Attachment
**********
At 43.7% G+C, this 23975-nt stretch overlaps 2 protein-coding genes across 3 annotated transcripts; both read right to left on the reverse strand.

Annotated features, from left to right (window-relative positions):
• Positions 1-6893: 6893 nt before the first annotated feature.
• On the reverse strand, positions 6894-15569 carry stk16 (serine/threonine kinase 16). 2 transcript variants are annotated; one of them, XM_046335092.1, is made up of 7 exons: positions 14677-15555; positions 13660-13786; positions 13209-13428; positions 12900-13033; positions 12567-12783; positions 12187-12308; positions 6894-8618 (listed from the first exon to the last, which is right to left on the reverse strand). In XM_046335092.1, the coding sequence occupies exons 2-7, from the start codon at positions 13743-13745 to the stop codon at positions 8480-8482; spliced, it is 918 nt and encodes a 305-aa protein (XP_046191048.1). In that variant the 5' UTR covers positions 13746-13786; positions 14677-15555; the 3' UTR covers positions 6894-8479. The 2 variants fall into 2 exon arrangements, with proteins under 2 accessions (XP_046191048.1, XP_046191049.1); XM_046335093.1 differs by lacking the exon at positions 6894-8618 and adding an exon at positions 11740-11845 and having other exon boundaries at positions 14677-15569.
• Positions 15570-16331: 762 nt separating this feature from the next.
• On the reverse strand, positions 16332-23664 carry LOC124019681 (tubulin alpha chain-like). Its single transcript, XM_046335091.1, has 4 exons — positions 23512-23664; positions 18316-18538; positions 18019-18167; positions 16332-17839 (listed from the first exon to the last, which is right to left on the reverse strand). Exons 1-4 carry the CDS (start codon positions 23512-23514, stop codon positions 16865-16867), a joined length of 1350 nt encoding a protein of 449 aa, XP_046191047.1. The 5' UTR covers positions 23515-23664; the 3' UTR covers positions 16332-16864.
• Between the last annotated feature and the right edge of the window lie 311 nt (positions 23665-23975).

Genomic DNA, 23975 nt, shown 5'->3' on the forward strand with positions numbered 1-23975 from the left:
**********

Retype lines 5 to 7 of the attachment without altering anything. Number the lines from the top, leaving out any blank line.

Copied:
• Positions 15570-16331: 762 nt separating this feature from the next.
• On the reverse strand, positions 16332-23664 carry LOC124019681 (tubulin alpha chain-like). Its single transcript, XM_046335091.1, has 4 exons — positions 23512-23664; positions 18316-18538; positions 18019-18167; positions 16332-17839 (listed from the first exon to the last, which is right to left on the reverse strand). Exons 1-4 carry the CDS (start codon positions 23512-23514, stop codon positions 16865-16867), a joined length of 1350 nt encoding a protein of 449 aa, XP_046191047.1. The 5' UTR covers positions 23515-23664; the 3' UTR covers positions 16332-16864.
• Between the last annotated feature and the right edge of the window lie 311 nt (positions 23665-23975).